Take note that the goal is to regulate unnecessary pain and suffering, not all suffering. This means that it is all right to eat animals, to use them for some experimentation, to domesticate them, and in some circumstances to kill them. Moreover, the effectiveness of welfarism in protecting animals depends on how broadly or narrowly a society chooses to define “unnecessary” in various circumstances. [ lxvi ] Thus, welfarists seek no fundamental change in the legal order, only increased protections within the current regime.
On the other end of the protectionist spectrum lie animal rights advocates. Rights advocates seek to first change the fundamental legal status of animals away from mere property towards something closer to personhood. Such a change would open the door to more expansive reforms down the line. At base, rights advocates believe that all animals, human and otherwise, possess some inalienable rights that deserve recognition and protection. To the law, these might be characterized as fundamental rights that must never be abridged except in the most dire of circumstances. The number and scope of such rights do not come in one size, but rather are unique based on the intellect and capabilities of each species. [ lxvii ] Therefore, rights advocates do not seek to equate human rights with those of animals, but rather recognition that some animal rights do exist. [ lxviii ]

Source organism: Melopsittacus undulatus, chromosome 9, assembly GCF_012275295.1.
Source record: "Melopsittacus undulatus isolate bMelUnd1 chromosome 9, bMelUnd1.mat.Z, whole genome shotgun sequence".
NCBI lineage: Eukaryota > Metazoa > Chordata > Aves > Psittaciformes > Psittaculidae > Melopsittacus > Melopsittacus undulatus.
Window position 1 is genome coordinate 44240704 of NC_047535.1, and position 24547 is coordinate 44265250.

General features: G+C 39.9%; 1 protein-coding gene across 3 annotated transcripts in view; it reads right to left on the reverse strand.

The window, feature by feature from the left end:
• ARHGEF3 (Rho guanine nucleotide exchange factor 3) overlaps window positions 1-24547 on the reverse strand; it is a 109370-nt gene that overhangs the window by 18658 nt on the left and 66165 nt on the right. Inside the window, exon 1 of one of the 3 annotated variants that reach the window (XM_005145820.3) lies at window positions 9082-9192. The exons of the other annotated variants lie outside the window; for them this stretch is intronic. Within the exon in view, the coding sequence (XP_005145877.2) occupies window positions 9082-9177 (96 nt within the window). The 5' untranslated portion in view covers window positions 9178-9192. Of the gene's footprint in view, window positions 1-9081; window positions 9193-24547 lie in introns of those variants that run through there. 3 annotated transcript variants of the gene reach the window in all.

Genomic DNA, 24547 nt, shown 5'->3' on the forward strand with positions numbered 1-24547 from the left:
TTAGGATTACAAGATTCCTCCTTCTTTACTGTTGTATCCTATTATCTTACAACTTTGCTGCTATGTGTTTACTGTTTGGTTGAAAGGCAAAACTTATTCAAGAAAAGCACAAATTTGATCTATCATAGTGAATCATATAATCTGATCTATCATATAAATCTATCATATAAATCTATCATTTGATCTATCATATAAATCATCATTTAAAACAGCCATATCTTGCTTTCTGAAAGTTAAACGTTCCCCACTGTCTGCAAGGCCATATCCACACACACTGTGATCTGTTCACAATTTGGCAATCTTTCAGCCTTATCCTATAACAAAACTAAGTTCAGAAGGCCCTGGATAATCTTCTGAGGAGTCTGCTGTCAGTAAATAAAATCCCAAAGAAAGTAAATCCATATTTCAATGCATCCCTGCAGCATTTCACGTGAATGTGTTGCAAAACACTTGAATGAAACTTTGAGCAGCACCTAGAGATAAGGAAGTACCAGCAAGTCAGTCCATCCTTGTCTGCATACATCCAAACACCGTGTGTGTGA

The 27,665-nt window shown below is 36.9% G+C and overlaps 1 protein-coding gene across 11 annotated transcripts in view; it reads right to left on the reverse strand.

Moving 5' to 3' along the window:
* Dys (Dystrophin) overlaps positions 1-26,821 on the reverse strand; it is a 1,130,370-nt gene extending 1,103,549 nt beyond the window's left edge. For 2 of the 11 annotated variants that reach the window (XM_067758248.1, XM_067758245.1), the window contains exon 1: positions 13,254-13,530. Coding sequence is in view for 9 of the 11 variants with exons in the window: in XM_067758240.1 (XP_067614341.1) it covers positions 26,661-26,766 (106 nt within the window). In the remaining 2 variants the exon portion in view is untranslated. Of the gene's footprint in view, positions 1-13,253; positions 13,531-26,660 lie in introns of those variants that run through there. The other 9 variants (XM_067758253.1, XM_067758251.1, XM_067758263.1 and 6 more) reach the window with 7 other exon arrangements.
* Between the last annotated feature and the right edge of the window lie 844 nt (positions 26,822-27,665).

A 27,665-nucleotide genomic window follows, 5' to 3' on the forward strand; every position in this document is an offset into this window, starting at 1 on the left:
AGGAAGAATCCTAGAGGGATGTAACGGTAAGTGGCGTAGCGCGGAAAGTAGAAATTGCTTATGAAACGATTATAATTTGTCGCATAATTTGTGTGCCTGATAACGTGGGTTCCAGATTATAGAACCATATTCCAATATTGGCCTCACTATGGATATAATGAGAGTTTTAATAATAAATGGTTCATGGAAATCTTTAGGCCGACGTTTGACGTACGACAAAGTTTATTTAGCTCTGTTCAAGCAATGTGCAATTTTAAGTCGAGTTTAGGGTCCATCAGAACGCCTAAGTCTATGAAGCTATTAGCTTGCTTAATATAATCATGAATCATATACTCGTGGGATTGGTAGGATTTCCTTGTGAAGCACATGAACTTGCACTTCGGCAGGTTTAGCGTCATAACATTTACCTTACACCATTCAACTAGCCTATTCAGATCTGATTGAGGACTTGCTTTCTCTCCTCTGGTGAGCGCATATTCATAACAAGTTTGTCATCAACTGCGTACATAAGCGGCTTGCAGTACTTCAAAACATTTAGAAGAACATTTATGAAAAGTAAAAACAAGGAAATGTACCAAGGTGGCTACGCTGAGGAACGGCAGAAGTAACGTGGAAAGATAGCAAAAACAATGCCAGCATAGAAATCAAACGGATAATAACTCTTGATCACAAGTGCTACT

Thus, rights advocates do not accept the property status of animals nor the wisdom of subjecting them to human domination. Animal experimentation in laboratories, even if helpful to humans, is unjustified. Factory farming, and perhaps the meat industry itself, is immoral. Indeed, one must be careful not to eat produce sprayed with pesticides that cost insects their lives. [ lxix ] Even the concept of pet ownership is suspect under the rights framework. [ lxx ] Acceptance of this rights position requires a rejection of American law as it currently stands. [ lxxi ]
Such seemingly radical reforms make rights advances hard to come by. As such, those dissatisfied by both extremes may look for an alternative approach. Lying between the rights and welfare points on the spectrum exists what Professor Francione calls “new welfarism.” [ lxxii ] At its most fundamental level, new welfarism represents a sort of compromise between rights and welfare whereby animal advocates accept traditional welfare gains in the hope that they will eventually amount to a recognition of animal rights. The new welfarist is identified by several characteristics. First, she rejects the notion that animals are merely tools for humanity. [ lxxiii ] Second, is a rejection of the traditional animal rights framework as too radical to effect real change. [ lxxiv ] Third, the strategies they instead employ tend to mimic those of traditional welfare-based groups. [ lxxv ] To rights activists, the effect of such an approach is to substantially reinforce the human dominance over animals they claim to reject. [ lxxvi ] In so doing, they perceive no “moral or logical inconsistency in promoting measures that explicitly endorse or reinforce [a] … view of animals [as instrumentalities of humanity] and at the same time articulating a long-term philosophy of animal rights.” [ lxxvii ] In a more sympathetic light, new welfarists might be thought of as realistic rights advocates – taking what they can get now and hoping for more expansive reforms in the future.